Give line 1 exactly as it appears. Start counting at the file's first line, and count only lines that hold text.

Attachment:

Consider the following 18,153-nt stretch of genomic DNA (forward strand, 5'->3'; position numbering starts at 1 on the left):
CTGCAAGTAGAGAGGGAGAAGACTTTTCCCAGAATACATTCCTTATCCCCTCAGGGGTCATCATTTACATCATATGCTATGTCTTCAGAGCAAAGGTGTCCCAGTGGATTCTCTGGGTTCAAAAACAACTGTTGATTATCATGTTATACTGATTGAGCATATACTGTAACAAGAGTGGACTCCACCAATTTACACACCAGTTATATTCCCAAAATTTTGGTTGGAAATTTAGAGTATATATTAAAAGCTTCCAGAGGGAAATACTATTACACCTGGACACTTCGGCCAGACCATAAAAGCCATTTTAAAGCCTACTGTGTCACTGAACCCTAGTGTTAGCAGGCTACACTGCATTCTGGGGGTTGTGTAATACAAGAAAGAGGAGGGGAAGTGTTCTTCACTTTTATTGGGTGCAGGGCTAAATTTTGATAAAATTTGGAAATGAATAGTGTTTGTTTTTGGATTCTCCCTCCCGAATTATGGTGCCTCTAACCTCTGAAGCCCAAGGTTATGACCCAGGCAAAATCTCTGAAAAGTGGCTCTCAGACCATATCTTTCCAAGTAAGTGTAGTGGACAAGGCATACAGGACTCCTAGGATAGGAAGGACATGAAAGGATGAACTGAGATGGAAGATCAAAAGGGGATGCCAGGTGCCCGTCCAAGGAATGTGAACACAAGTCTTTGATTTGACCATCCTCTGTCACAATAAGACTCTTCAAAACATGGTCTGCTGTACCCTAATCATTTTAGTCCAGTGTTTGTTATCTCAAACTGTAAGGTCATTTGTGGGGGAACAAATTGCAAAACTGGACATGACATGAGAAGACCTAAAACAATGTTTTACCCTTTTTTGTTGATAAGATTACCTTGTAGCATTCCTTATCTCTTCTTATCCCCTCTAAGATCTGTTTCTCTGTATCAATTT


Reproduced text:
Consider the following 18,153-nt stretch of genomic DNA (forward strand, 5'->3'; position numbering starts at 1 on the left):